10. No matter what point in the stages of addiction, there’s always a way to deal with the problem once you face your role. The hardest part is taking the first step by deciding to deal with the problem effectively. This story in this article helps emphasize the facts of addiction is a disease that affects not only the addict physically but all the people around them too. Changing tactics is never easy and the road to an effective way of dealing with the aftereffects is not smooth. But the path is easier once the stress effect is minimal. Help is available for all, even the co-dependents like described in the article. Re-couping funds/assets already spent is a gone/done deed. The path forward is one that needs to be addressed to the positive. I can only pray for all involved in any addiction situation to take the right positive path.

  11. I have witnessed this more times than I want to admit. ( 25 year law enforcement career) Including my sister’s son. I have sat through 100’s of hours of these programs learning this stuff.

    Great advice and well written. Nothing you say here is over stated. It is all real and very true.
    I’m sorry this happened to you. Seeing it first hand I know how painful that must have been.
    My sister and her husband divorced over this. I commend you for sticking together with your wife.

  12. Tim,

    Thank you for your service. We had visits from police officers looking for Jason frequently over the years. They were always gracious, and understanding. it’s a tough job.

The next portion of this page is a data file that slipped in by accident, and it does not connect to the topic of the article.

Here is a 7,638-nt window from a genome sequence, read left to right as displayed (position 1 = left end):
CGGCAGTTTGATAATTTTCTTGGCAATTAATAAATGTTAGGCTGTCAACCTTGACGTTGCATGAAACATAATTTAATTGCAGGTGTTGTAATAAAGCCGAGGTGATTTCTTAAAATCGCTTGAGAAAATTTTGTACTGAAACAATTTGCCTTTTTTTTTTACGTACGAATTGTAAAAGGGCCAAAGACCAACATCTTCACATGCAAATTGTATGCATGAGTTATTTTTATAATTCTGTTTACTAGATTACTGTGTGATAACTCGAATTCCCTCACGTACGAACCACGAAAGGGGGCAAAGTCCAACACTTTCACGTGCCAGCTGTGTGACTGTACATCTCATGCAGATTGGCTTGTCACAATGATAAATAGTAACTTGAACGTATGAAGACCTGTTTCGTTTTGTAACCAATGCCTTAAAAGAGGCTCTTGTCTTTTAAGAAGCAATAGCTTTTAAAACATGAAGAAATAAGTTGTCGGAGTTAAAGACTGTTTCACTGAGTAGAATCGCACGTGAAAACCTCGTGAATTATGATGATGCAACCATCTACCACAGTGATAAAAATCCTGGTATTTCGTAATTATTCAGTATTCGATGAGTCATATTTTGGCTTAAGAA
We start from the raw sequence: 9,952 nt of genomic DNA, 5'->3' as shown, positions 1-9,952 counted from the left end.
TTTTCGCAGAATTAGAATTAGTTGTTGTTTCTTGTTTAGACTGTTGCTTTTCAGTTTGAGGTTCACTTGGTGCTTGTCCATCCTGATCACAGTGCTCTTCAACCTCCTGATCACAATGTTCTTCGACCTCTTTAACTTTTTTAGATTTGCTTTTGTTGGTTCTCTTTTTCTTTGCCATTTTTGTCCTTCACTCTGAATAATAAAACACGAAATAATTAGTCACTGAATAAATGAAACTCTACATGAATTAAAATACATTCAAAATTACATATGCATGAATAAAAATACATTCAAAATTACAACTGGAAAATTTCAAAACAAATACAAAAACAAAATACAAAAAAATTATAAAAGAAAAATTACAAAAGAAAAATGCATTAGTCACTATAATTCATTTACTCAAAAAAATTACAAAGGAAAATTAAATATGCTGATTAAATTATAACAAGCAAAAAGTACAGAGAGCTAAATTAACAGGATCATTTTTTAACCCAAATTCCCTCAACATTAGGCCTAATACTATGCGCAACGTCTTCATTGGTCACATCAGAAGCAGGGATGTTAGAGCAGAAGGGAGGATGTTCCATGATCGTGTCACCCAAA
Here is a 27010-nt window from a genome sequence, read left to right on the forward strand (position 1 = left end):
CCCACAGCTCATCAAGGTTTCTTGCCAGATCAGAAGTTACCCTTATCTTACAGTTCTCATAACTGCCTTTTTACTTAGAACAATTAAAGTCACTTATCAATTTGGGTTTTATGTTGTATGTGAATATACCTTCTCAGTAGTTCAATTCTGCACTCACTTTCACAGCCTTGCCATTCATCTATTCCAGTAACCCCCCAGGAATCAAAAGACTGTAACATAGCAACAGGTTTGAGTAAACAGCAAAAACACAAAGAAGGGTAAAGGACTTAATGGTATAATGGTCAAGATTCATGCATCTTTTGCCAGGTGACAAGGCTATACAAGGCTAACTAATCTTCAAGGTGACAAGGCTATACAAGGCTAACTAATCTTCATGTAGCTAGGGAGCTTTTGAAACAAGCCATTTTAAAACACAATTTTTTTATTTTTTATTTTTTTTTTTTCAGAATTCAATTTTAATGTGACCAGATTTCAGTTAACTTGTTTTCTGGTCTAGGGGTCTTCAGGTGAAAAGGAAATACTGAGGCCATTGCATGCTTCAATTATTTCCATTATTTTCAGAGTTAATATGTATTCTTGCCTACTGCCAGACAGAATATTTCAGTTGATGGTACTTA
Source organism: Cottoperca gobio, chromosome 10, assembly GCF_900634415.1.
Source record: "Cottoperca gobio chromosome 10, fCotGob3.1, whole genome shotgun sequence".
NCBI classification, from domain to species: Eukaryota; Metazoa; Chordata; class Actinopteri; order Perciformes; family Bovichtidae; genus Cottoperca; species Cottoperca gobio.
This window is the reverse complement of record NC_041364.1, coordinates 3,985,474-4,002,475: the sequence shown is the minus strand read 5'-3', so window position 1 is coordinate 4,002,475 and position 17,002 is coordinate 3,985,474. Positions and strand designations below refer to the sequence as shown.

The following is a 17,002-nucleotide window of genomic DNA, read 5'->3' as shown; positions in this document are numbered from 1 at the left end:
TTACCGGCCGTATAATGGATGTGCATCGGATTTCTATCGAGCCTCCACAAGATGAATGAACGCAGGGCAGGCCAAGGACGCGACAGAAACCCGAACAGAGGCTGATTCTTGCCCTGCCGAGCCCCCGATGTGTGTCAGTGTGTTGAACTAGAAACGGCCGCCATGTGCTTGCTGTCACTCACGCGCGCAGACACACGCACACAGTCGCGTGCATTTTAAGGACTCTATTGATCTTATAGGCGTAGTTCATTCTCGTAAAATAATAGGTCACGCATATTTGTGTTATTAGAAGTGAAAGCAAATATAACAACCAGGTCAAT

And thank you for the kind words. We stuck together because we turned to God. Without Him, we would likely not have made it.

  13. I once knew Jason very well and saw this happen to him firsthand. I have no idea where he is or what has become of him since some of the more severe incidents that he and M were involved with. I think about him from time to time and hope he has moved in a positive way in life. Behind it all he is a kind and pleasant person. God Bless you Fred and Cathy and thanks for sharing for story.

  14. Hey, friend (whoever you are).
    Sadly, Jason has not moved in a positive way. He was recently arrested and is back in jail awaiting a court date July 3. There are 7 new felony grand larceny charges added to the list.

    He skipped a parole meeting last spring and was a fugitive in hiding. He started using again during that time. It always catches up to him eventually.

    When he was released after serving 33 months, I was cautiously optimistic he could turn it around. That didn’t happen.

    I’d love to connect with you privately if you care to, Reach me via the contact form, which has an email.

  15. Steveark made an excellent comment, and I echo his sentiments exactly. You have helped me understand this process of addiction more than I ever have, and I am grateful. I send compassion to you and your wife (as much as can be communicated online) and thank you for sharing your story. As a parent, I know that I, too, would spend my last dime to help my child, but it’s an eye-opener to hear and now know that this is not a wise choice for anyone involved. I am happy that you and your wife found solace in your faith.

  16. Hi Bev,

    Glad it was helpful That was the goal. And as I told Stevark, be easy on yourself for not knowing. It’s one of the more difficult things to wrap our heads around.

    Please share with anyone you think appropriate.